Despite the fact that I probably only buy 2 or 3 lottery tickets a year, I have cultivated, presumably like most other people, a nice little lottery win fantasy. Being a rational type I have no expectation of ever winning the thing, but this got me thinking about what other people’s lottery win dream might look like; I imagine we’re usually talking big houses, long holidays, fancy clothes and fast cars. Then there will be those who have a well developed altruistic streak (or a need to be loved) who would set up a charity or a foundation, or simply donate large lumps of their new found cash to the needy. This is all well and good and very normal. Then I went back to my own fantasy to compare notes and I realised there was a theme to my dream.
In the peripheral vision of my mind’s eye is all of the above; the cars, the houses and the charity work, but the really big decisions that would have to be made, the life changers, are all bike related (anyone who read my previous post, where I admitted to being a cycling obsessive, will see where i’m going with this).
The first and most obvious decision would be, what bike do you buy when money is no object? Already you’re entering a minefield. A few weeks ago my local bike shop had a rather lovely matt black and red Wilier Athena in their window, and as I walked past this shop every morning on my way to work my affection for the bike had time to blossom; the saliva marks on the window told me I wasn’t alone in this. I began to believe that this was something close to my dream bike.
But if money was suddenly no object, it’s tempting to stop fantasising over a £3,000 bike and start thinking about what £7,000, or £10,000 bikes are out there. And this is where it gets tricky.
You see, i’m no mug on the bike but neither am I a racing snake, and if you suddenly start riding your local roads on a £10,000 bike you’ll be noticed – and you’d better be just about the quickest thing around, or face the wrath and derision of your peers. No one wants to resemble one of those overweight executive types who’ve taken up the sport and graduated immediately to a Brad Wiggins replica Pinarello without serving an apprenticeship. I’ve got nothing against overweight people, or executives for that matter – the more people out cycling the better – but if you’re going to look flash you’ve got to back it up; even a lottery winner shouldn’t be riding a bike built for someone three times quicker than them.
But then something else occurred to me: once you take away the fantasy element of a £10,000 carbon bike, and you can pluck any one of them from the shelves on a whim, hasn’t the allure been lost? Are these bikes really the pinnacle of biking craftsmanship that they previously seemed? It would be nice to find out, but…probably not.
And so I’ve concluded that Robert Penn was onto something when he documented his quest to have his dream bike hand-crafted from scratch (in his TV documentary and book ‘It’s all about the bike’). If you want the ultimate bike, and you want to embrace the pinnacle of craftsmanship then the answer is surely to have a frame built to your measurements, from the material of your choice, by a master craftsman. From this, you hand pick each piece of the jigsaw – headset, group-set, bars, seat – based on whatever criteria you like; price, performance, beauty, whatever. Then you have the whole thing assembled by a mechanic who lives and breathes this stuff as his life’s work.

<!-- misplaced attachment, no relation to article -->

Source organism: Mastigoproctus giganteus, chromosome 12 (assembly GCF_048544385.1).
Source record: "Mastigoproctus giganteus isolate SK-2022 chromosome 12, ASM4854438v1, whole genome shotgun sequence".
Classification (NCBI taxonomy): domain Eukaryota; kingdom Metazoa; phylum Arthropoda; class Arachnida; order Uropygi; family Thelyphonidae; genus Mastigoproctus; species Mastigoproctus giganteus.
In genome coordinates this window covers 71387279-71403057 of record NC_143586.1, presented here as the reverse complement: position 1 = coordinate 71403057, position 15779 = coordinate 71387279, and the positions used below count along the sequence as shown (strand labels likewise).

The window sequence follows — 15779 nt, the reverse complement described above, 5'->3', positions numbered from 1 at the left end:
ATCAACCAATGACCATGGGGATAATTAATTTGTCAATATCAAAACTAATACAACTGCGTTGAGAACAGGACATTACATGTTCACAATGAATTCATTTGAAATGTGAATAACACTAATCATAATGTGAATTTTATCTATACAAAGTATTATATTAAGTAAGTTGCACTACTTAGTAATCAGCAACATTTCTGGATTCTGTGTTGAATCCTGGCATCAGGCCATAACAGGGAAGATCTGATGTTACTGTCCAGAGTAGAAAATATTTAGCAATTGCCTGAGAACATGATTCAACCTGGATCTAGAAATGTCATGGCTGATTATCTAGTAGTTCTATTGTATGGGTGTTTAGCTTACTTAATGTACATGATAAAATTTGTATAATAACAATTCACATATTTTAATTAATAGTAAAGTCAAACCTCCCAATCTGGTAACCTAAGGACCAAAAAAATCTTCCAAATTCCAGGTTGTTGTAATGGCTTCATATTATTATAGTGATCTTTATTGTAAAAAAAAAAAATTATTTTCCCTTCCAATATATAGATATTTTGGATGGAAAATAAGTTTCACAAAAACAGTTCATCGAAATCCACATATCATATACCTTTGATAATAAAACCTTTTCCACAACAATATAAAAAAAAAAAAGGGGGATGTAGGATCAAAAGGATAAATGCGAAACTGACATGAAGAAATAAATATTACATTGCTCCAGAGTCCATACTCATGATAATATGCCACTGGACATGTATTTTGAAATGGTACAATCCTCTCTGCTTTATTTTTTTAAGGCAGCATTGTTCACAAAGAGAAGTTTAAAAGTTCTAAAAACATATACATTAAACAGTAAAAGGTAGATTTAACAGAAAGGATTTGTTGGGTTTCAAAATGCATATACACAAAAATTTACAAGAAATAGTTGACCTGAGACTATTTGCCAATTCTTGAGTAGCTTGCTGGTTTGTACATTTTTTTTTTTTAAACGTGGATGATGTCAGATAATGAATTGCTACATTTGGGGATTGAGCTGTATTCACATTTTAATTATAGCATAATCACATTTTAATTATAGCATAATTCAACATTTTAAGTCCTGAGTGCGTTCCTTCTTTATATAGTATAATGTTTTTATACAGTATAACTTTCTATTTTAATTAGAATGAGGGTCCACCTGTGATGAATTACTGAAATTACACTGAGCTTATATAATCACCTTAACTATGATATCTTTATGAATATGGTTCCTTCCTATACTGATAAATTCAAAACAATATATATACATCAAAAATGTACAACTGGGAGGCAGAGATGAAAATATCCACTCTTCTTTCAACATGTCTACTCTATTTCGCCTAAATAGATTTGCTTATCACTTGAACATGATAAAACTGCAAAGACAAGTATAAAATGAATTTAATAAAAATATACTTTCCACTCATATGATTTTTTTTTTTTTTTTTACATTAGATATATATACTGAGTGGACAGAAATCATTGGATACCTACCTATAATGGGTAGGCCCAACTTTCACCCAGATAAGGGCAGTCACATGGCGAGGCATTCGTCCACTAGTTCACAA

You would end up riding not just another mass produced high-tech bike from a Korean production line, but your bike, built from the parts you chose, and designed to fit you like a comfortable glove. That would be the thing for a lottery winner to ride.
The other solution to the £10,000 bike problem is to just buy the £10,000 bike too (you are a lottery winner after all) and turn yourself into a lean and lightweight bona fide racing snake…which leads me to part two of my lottery fantasy. When I think about all that free time that my new found lottery wealth would bring me, of course I think about spending time with my family, helping other people, and holidaying – but only in a general sort of way. What I really think about is all that time I could spend cycling. During the winter, instead of pulling out all the stops attempting to clock up some respectable training miles whilst maintaining a job and family life, as a lottery winner I could conservatively clock up 250 miles a week without even trying too hard. I could pepper this regime with regular sun kissed training camps in Mallorca or the Canaries…which sounds like bliss…except that…
…supposing after all this – the obscenely quick and lightweight bike, the huge mileage and regular top ups of sunshine and vitamin D – what happens if I’m still not very quick? There’s nowhere to go from there. As comedian Dylan Moran explains potential, “don’t go anywhere near it…just leave potential well alone…at the moment it’s perfect, you’ll only mess it up!”
I suspect most people who buy a lottery ticket understand the gargantuan odds against ever winning the big prize, and have no real expectation of this happening; but at least if you buy the ticket you can have the dream. But for the average cycling obsessive that lottery win would create all kinds of labyrinthine problems (although, as problems go, admittedly very nice ones). For most of us the decisions we make are linked to the limitations of our bank balance, but take that away and suddenly we have to make real decisions based on ‘what’s the best thing to do?’, and ‘what do I really want?’, and ‘do I dare go anywhere near my untapped potential?’
Are we equipped to do this? Can we even be trusted? I once though the matt black and red Wilier Athena would make me happy…I was convinced of it…and now I’m not so sure.
There’s only one thing for it…to win the thing and carry out a proper case study on all of this. Now…birthdays and memorable dates…? Or five lucky dips?